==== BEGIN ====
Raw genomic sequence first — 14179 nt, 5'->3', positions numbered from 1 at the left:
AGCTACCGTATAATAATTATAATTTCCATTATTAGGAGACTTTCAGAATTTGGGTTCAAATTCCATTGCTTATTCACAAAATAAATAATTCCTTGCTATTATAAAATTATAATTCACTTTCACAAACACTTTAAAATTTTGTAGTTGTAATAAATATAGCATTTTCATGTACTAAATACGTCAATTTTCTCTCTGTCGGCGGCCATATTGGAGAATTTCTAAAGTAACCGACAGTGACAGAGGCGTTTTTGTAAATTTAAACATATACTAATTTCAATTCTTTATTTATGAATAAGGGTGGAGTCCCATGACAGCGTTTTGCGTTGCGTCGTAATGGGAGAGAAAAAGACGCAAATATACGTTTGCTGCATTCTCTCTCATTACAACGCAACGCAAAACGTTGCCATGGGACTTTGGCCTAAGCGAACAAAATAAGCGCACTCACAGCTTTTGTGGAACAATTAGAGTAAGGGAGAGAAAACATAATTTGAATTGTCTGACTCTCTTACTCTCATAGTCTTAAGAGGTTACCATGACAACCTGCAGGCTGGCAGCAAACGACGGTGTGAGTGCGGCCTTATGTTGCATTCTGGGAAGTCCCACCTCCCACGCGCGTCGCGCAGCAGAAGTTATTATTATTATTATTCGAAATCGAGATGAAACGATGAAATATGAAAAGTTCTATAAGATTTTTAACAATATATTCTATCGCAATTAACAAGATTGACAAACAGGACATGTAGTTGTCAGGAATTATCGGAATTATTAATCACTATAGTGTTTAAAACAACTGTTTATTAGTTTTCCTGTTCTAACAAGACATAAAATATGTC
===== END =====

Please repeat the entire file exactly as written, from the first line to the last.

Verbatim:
Raw genomic sequence first — 14179 nt, 5'->3', positions numbered from 1 at the left:
AGCTACCGTATAATAATTATAATTTCCATTATTAGGAGACTTTCAGAATTTGGGTTCAAATTCCATTGCTTATTCACAAAATAAATAATTCCTTGCTATTATAAAATTATAATTCACTTTCACAAACACTTTAAAATTTTGTAGTTGTAATAAATATAGCATTTTCATGTACTAAATACGTCAATTTTCTCTCTGTCGGCGGCCATATTGGAGAATTTCTAAAGTAACCGACAGTGACAGAGGCGTTTTTGTAAATTTAAACATATACTAATTTCAATTCTTTATTTATGAATAAGGGTGGAGTCCCATGACAGCGTTTTGCGTTGCGTCGTAATGGGAGAGAAAAAGACGCAAATATACGTTTGCTGCATTCTCTCTCATTACAACGCAACGCAAAACGTTGCCATGGGACTTTGGCCTAAGCGAACAAAATAAGCGCACTCACAGCTTTTGTGGAACAATTAGAGTAAGGGAGAGAAAACATAATTTGAATTGTCTGACTCTCTTACTCTCATAGTCTTAAGAGGTTACCATGACAACCTGCAGGCTGGCAGCAAACGACGGTGTGAGTGCGGCCTTATGTTGCATTCTGGGAAGTCCCACCTCCCACGCGCGTCGCGCAGCAGAAGTTATTATTATTATTATTCGAAATCGAGATGAAACGATGAAATATGAAAAGTTCTATAAGATTTTTAACAATATATTCTATCGCAATTAACAAGATTGACAAACAGGACATGTAGTTGTCAGGAATTATCGGAATTATTAATCACTATAGTGTTTAAAACAACTGTTTATTAGTTTTCCTGTTCTAACAAGACATAAAATATGTC